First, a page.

Tips for traveling: Canada Part 2: The Backcountry. 

Before you continue, read part 1 here. Or just jump right in. 

Canada’s cities are quite nice, but what would a visit to the true north be without some good, old fashioned backcountrying, eh? It would be like you weren’t even there!

So here are my tips for some successful hiking/ canoeing or fishing trips. 

What to pack:

  • Heavy duty hiking boots.  
  • A utility knife/ pockettool. 
  • Bear bells and bear spray. You should also know how to use the bear spray. 
  • Enough food and drink (preferably water/ non alcoholic in reusable containers) for the time you intend to stay.
  • A map and compass. 
  • A waterproof bag. 
  • A good backpack. 
  • Waterproof matches. 
  • A backcountry license by Parks Canada. 
  • A camera and monopod. 
  • Spare batteries and memory cards. 

Depending on what you want to do:

  • Fishing gear and a fishing license. 
  • Boat safety equipment. 
  • A tent/ hammock and a sleeping bag. 

What you need to consider before going:

  • There’s probably no cell coverage whatsoever. 
  • You need a license for your vehicle and yourself (you can get those at the Visitor Centre) if you’re in a national/ provincial park. 
  • Tell the people at the visitor centre/ RCMP or good friends who aren’t accompanying you, where you go and how long you intend to stay. So that people will search for you if something goes wrong. Don’t forget to check in with those people after your trip. 
  • You’re far away from any civilization. 
  • Inform yourself about the current wildfire situation. Always consider the rating to be one category higher. Watch out for no fire zones.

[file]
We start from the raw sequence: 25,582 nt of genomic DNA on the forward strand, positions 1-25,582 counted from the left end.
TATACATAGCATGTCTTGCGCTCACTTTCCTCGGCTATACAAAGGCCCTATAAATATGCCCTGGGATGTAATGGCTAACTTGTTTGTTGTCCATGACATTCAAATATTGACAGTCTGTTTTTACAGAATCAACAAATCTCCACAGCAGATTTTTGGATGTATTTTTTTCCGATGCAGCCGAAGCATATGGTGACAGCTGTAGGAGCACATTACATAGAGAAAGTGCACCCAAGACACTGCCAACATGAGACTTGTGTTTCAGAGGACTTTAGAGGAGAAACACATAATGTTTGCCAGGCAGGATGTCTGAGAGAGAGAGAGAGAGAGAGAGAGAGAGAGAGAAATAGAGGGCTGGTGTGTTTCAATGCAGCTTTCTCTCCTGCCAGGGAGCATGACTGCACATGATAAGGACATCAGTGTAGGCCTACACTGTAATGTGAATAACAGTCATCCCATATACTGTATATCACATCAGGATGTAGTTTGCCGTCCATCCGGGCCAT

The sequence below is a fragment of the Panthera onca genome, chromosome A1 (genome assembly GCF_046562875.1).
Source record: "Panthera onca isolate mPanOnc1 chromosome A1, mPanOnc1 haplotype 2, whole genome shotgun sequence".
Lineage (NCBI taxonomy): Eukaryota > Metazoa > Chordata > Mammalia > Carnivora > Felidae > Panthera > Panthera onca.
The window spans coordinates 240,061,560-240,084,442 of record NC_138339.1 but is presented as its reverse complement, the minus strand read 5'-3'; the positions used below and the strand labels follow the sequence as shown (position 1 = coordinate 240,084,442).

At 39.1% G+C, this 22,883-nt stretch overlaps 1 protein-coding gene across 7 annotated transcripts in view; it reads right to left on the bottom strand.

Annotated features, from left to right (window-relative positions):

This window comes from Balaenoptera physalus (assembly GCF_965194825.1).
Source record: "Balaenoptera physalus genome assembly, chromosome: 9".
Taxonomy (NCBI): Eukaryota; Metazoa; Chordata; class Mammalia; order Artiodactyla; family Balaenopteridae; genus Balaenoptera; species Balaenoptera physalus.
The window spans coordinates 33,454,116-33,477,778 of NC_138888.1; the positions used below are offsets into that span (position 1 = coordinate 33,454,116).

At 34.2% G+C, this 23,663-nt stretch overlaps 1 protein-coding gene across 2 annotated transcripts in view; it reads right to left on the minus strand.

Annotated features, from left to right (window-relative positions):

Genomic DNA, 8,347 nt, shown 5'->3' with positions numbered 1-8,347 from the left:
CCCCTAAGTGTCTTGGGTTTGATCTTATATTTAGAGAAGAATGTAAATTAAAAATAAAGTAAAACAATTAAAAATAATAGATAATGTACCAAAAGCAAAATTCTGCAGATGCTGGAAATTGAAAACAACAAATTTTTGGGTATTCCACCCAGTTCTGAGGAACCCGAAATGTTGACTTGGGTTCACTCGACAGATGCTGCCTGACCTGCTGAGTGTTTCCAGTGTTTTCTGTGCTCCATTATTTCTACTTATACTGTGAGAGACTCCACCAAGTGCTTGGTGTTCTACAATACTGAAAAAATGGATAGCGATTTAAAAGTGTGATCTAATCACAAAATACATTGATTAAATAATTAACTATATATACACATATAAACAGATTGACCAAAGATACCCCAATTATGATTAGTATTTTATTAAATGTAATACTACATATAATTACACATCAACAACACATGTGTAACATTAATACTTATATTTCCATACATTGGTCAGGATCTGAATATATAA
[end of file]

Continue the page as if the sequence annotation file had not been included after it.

Safety rules:

  • In case of a bear encounter, make loud audible noises, so that the bear knows that you are there. Stay away from the animal, back of slowly and carefully. Never try to outrun a bear. 
  • If you’re lost, don’t wander off the track. Stay in the area where you are, look out for signs and markings, those may lead you back to civilization. 
  • Don’t camp in unsafe places/ near wild tracks. 
  • Don’t leave food in your car/ tent. Bears are more intelligent than you may think, and they have good noses. Tie your food container 12 feet from the ground and 5 feet away from any trees. Ty your rope to another tree. 

General tips and advice:

  • Leave the place as it was when you came. 
  • Don’t litter. Take all your trash with you. 

Useful websites:

As always: stay safe and enjoy your trip. 

What’s your backcountry experience? Would you like to add some tips? Do so in the comments down below. 

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2 thoughts on “Tips for traveling: Canada Part 2: The Backcountry. ”

  1. Hello would you mind stating which blog platform you’re using?

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